About the Refuge
On October 19, 2000, the Director of the U.S. Fish & Wildlife Service approved the establishment of the Caddo Lake National Wildlife Refuge on portions of the approximately 8,500-acre Longhorn Army Ammunition Plant in Harrison County, Texas. The refuge was established for the purpose of migratory bird and other fish and wildlife management, conservation, and protection.
Prior to being obtained by the U.S. Army in 1941, the area now managed by the refuge was home to a great mix of early Texans and a variety of uses. Trappers and fishermen camped along Caddo Lake's shoreline on lands now inside the refuge. Timber operators and cotton plantations took advantage of this site's abundant forests and rich, river loam soil.
Before these pioneer settlers arrived during the days of the Texas Republic, the site of the refuge was a part of the Caddo Indian territory. The Caddos were a powerful confederacy that dominated the Red River and Big Cypress wetlands and their skills in agriculture, pottery, and diplomacy were unsurpassed by their peers.
Texas got its name from the Caddo Indian word "tay-shas," meaning "friend" or "ally." Not far from the present day Caddo Lake NWR, the Spanish were the first Europeans to encounter the Caddos. They mistakenly thought that tay-shas was the name the Caddos gave to their lands and transcribed it in Spanish to "Tejas," which subsequent Anglo-Americans pronounced "Texas."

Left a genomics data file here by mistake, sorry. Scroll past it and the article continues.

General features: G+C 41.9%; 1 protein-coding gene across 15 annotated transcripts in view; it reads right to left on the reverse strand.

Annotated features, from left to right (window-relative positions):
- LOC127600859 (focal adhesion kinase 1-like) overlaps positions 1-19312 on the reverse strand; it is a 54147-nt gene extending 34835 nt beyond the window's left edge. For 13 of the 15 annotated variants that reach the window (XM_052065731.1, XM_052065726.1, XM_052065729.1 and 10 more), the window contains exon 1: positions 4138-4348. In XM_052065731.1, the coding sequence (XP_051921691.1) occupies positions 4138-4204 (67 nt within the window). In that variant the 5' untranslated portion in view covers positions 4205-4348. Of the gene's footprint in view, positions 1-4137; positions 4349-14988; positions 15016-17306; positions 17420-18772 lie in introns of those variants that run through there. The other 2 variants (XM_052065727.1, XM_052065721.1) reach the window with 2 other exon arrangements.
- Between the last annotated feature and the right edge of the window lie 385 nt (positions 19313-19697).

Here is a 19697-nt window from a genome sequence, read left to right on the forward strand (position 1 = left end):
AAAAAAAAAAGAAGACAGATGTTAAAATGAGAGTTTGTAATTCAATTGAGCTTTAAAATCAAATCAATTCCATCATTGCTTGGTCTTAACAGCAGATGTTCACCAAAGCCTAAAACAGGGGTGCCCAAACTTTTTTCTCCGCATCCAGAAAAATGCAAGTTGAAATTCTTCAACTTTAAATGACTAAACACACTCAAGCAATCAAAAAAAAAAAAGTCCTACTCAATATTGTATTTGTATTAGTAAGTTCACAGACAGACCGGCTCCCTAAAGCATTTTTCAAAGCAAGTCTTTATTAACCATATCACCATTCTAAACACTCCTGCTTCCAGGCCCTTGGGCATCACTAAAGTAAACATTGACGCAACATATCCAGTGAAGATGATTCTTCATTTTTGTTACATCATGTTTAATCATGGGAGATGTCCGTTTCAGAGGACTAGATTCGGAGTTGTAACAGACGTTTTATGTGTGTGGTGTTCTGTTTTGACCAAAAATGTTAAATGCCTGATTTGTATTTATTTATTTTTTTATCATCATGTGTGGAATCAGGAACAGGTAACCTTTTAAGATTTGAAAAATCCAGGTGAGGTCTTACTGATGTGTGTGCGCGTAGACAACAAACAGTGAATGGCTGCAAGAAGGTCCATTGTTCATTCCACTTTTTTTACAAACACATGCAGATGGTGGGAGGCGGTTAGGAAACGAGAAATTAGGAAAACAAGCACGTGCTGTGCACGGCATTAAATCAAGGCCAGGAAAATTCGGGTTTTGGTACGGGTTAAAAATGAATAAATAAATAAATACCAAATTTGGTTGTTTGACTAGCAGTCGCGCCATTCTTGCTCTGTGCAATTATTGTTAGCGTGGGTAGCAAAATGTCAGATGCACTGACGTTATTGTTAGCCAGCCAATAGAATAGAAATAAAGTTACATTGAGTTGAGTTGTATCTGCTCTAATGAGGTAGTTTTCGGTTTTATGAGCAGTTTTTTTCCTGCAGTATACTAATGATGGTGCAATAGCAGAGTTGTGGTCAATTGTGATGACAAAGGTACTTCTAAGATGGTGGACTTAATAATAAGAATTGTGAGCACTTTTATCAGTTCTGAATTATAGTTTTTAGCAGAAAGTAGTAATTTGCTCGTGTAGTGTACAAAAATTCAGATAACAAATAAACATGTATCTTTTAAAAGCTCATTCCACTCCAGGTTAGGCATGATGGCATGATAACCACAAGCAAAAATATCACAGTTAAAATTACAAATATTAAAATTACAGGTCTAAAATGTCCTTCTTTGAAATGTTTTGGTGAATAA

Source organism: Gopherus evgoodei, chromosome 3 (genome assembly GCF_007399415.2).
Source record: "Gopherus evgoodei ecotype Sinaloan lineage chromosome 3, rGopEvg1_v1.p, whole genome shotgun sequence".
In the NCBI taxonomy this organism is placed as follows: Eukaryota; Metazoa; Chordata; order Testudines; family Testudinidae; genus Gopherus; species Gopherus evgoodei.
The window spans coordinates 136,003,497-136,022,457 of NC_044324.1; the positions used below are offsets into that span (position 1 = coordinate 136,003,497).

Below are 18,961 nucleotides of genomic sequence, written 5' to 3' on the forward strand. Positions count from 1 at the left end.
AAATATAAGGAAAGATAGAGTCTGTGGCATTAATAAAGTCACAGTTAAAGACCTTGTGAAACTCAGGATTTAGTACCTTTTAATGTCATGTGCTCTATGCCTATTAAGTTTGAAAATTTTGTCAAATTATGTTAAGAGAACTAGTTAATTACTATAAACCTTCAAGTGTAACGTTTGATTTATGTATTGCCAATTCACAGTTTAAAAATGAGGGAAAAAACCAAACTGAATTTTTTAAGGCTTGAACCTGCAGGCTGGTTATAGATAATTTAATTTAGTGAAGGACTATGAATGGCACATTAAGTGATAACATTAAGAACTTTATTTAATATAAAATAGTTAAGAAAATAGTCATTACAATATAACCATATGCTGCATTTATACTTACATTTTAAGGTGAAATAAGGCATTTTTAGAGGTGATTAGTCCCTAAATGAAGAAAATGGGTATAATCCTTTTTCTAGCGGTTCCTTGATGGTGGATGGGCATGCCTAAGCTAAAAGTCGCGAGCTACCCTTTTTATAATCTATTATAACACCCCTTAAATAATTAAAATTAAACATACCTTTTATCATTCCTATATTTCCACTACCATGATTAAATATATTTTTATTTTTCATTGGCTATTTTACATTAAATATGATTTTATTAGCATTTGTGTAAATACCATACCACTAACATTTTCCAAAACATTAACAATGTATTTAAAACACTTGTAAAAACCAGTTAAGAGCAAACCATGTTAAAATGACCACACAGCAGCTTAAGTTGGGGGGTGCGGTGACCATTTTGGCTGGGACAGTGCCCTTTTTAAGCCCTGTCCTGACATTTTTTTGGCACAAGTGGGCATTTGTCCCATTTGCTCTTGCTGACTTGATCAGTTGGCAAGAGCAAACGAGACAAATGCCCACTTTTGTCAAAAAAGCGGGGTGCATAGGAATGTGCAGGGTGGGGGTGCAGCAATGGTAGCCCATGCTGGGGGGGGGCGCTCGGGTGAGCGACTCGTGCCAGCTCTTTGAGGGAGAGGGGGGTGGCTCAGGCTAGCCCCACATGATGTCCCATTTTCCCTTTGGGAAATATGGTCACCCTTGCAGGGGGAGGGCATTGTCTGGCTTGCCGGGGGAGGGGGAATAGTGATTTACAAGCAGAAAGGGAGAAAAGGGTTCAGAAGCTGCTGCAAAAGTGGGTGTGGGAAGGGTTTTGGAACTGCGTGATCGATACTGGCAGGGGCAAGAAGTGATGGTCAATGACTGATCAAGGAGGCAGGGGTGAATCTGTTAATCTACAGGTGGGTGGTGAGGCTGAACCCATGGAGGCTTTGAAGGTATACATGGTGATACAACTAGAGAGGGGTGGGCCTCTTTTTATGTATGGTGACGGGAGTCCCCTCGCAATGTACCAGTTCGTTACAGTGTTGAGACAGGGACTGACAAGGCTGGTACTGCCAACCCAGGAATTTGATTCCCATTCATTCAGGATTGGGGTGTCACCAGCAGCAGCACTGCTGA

The refuge is designed to protect one of the highest quality old-growth bottomland hardwood forests in the southeastern United States. This bottomland lies along Harrison Bayou. Along the refuge shoreline of Caddo Lake are wetlands that are designated under international treaty as "Wetlands of International Significance." Portions of the refuge and Caddo Lake constitute one of only 25 such areas in the United States recognized by this treaty, known as the Ramsar Convention on Wetlands.
The forests and wetlands associated with the refuge are home to 224 species of birds, 22 species of amphibians, 46 species of reptiles, and 93 species of fish.
Hiking, biking, and automobile tours are available to the public. Equestrian use of the wildlife observation trail is also available on a special use basis.
In contrast to the more arid and thinly wooded areas that characterize much of the rest of Texas, the Caddo Lake NWR is one of the richest examples still in existence of the lush and abundant Piney Woods Belt where rainfall is abundant and rivers and bayous twist through forests teeming with wildlife and a great diversity of aquatic and terrestrial plant specimens.